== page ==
ForestWatch and other environmental organizations have challenged the Forest Service multiple times on similar projects, attempting to set limits on proposals in inland Ojai in recent years. Of those challenges, the Cuddy Valley and Tecuya Ridge projects were appealed, and the Forest Service prevailed. Another called Reyes Peak is in litigation, as are similar Forest Service fuel breakoff proposals for Pine Mountain, which drew strong public pushback. Those projects were measured in hundreds of acres or less.

The issue of climate change

What was not part of the debate was the carbon that would be released into the atmosphere from controlled burning. Steve Windhager, fire ecologist and director of the Santa Barbara Botanic Gardens, explained that a controlled burn has lower intensity and avoids damaging mature trees; most of the carbon would remain in those species, and the growth spurt that follows sequesters the carbon again: “Where fuel reduction is needed to save communities or to reduce fuel buildup from past fire suppression, then prescribed burning is usually the least important.” CO2 emission method to reduce that fuel load.

Windhager commented that there were many “grey” areas in the debate. He said the data was strong in showing that “the use of prescribed fires reduces the number of structures damaged by wildfires that occur later. Additionally, prescribed burning does not have as many unintended consequences associated with the spread of invasive species or negative impacts on ecological health.”

But then there are the burns that escape the best-managed controls: A stack burned in New Mexico last January survived three snowfalls to come to life during the winds of April. It was coupled with a prescribed burn, and the Calf Canyon/Hermits Peak Fire grew into a 341,000-acre conflagration that burned hundreds of structures. Windhager noted that high-profile burns that spiral out of control are far from common. “But the stakes are high, but so is doing nothing.”

However, past fire suppression created dense stands of vegetation that could arguably be removed. “All that said,” Windhager continued, “the best thing that can be done to reduce the loss of homes in the WUI as a result of the wildfires is to increase investment in hardening homes. Most homes burn from the inside out when winds blow embers into their attics or find other intrusions inside buildings. Home hardening also has no adverse effects with regards to unintended ecological impacts on our wild lands. It makes sense that this is our first choice to make our communities safer.”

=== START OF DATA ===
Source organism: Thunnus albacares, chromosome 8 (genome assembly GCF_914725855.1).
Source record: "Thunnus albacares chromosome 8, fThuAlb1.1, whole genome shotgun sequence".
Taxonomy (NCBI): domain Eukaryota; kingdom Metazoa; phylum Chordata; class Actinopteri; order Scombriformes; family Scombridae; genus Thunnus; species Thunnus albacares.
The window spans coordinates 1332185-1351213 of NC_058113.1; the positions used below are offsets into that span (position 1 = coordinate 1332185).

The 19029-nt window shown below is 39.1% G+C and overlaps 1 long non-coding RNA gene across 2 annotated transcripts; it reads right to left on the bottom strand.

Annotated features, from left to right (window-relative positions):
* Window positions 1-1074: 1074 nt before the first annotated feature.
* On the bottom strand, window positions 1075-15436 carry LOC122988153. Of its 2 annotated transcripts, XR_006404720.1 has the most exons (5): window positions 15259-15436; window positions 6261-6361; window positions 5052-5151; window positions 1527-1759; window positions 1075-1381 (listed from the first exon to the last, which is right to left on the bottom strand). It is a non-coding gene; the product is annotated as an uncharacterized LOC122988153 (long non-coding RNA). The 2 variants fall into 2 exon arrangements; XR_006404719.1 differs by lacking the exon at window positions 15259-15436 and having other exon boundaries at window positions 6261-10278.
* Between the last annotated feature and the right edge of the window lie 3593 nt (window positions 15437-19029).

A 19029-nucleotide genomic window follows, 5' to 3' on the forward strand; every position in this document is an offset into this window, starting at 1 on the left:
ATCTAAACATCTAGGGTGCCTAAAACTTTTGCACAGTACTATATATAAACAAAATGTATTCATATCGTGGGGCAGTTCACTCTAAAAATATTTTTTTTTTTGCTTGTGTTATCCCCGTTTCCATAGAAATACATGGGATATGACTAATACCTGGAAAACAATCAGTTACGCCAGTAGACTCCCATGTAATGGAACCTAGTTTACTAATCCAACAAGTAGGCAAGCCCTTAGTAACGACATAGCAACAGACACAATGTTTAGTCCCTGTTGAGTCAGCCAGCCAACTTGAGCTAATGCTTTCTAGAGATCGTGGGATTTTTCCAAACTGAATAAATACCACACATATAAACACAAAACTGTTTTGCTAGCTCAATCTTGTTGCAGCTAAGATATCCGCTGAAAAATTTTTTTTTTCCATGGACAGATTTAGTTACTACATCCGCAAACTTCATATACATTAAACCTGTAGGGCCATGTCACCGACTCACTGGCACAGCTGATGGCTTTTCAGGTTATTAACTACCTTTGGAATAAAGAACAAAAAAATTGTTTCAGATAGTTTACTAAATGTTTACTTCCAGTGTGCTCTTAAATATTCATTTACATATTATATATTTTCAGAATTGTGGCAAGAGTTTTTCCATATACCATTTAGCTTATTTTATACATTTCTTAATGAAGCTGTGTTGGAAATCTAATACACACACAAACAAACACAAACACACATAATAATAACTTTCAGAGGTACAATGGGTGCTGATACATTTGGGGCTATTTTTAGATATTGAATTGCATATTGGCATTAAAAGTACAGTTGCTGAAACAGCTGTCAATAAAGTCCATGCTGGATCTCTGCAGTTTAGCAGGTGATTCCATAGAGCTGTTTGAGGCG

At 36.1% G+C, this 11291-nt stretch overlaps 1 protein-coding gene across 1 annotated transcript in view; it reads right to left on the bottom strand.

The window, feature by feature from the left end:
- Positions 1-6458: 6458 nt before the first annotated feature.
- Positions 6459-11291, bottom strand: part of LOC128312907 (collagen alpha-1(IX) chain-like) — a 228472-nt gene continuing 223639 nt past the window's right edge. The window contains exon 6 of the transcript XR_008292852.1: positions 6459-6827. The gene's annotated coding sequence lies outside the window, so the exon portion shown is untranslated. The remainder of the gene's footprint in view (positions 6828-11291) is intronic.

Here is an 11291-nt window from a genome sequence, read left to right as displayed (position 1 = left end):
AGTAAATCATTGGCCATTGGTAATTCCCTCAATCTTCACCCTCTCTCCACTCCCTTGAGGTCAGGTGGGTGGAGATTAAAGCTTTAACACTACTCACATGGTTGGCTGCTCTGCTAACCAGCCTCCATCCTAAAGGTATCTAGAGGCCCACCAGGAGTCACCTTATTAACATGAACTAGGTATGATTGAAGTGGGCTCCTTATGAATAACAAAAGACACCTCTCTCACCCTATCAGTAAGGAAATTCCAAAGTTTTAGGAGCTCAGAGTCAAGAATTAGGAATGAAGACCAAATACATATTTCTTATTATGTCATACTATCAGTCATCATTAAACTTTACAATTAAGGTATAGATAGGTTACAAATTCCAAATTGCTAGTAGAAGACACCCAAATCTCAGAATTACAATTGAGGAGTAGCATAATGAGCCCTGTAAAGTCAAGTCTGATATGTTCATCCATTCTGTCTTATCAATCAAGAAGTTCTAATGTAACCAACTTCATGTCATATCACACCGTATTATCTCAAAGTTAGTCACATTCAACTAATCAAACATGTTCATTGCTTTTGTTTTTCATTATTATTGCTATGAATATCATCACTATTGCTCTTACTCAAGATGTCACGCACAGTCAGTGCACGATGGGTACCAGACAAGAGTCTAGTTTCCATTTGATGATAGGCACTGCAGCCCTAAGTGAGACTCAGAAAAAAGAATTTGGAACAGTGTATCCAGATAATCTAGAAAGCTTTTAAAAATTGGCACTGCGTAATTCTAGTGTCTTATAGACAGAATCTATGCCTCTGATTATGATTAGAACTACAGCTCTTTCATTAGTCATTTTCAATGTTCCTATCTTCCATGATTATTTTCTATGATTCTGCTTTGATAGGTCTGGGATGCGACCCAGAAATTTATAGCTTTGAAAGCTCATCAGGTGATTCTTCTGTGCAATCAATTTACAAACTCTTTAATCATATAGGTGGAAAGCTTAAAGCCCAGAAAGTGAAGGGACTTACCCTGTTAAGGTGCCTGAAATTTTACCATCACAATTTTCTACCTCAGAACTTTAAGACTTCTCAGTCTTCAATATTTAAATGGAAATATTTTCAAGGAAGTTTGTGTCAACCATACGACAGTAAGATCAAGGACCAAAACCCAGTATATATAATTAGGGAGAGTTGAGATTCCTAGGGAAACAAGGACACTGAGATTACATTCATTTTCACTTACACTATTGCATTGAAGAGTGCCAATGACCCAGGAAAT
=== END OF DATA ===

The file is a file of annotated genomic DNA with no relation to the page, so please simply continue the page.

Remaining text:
In a letter sent last November, more than 200 scientists made a climate case for retaining trees to President Biden. Before the president’s reconciliation bill, which included funding for forest management, they noted that logging in US forests adds 723 million tons of CO2 to the air. Furthermore, “commercial logging conducted under the guise of ‘thinning’ and ‘fuel reduction’ generally removes mature fire-resistant trees that are necessary for forest resilience,” the letter states, adding that commercial logging and logging of trees “can alter the state of a forest”. microclimate, and can often increase the intensity of the fire.” Instead of cutting down, it was better to store carbon in older, mature forests, and allow regenerating forests to accumulate carbon, they said.

How to send feedback

For more information about the Los Padres National Forest Ecological Restoration Project, visit https://www.fs.usda.gov/project/?project=62369.

To participate in the two virtual meetings of the Los Padres National Forest project:

  • Monday, August 8, 2022, 6:00-7:30 pm, Teams Live virtual meeting, https://tinyurl.com/LPNF-ERP-Mgtn-1
  • Wednesday, August 10, 2022, 6:00-7:30 pm, Teams Live virtual meeting, https://tinyurl.com/LPNF-ERP-Mgtn-2

Comments must be submitted by August 28, 2022 to: https://cara.fs2c.usda.gov/Public//CommentInput?Project=62369. Written comments go to: Los Padres National Forest Supervisor’s Office, Attn: Kyle Kinports, 1980 Old Mission Drive, Solvang, CA 93463. Write “NFLP Ecological Restoration Project” on the envelope and comment letter.